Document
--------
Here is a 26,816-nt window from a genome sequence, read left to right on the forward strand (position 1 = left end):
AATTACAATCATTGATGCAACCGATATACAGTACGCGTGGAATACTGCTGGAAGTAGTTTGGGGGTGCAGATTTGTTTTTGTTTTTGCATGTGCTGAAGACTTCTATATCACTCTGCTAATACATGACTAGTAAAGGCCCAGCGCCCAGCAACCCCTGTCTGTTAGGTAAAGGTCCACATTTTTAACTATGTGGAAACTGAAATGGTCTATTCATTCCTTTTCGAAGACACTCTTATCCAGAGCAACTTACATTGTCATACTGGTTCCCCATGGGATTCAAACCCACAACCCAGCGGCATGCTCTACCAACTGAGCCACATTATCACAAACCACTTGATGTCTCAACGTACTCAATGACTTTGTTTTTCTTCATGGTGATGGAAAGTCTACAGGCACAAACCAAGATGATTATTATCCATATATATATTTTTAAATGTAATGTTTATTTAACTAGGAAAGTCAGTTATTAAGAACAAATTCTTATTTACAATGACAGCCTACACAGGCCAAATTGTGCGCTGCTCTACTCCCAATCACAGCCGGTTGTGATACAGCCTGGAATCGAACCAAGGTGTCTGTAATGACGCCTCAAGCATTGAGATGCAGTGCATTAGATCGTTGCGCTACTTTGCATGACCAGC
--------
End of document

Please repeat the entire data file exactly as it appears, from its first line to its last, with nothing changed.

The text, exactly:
Here is a 26,816-nt window from a genome sequence, read left to right on the forward strand (position 1 = left end):
AATTACAATCATTGATGCAACCGATATACAGTACGCGTGGAATACTGCTGGAAGTAGTTTGGGGGTGCAGATTTGTTTTTGTTTTTGCATGTGCTGAAGACTTCTATATCACTCTGCTAATACATGACTAGTAAAGGCCCAGCGCCCAGCAACCCCTGTCTGTTAGGTAAAGGTCCACATTTTTAACTATGTGGAAACTGAAATGGTCTATTCATTCCTTTTCGAAGACACTCTTATCCAGAGCAACTTACATTGTCATACTGGTTCCCCATGGGATTCAAACCCACAACCCAGCGGCATGCTCTACCAACTGAGCCACATTATCACAAACCACTTGATGTCTCAACGTACTCAATGACTTTGTTTTTCTTCATGGTGATGGAAAGTCTACAGGCACAAACCAAGATGATTATTATCCATATATATATTTTTAAATGTAATGTTTATTTAACTAGGAAAGTCAGTTATTAAGAACAAATTCTTATTTACAATGACAGCCTACACAGGCCAAATTGTGCGCTGCTCTACTCCCAATCACAGCCGGTTGTGATACAGCCTGGAATCGAACCAAGGTGTCTGTAATGACGCCTCAAGCATTGAGATGCAGTGCATTAGATCGTTGCGCTACTTTGCATGACCAGC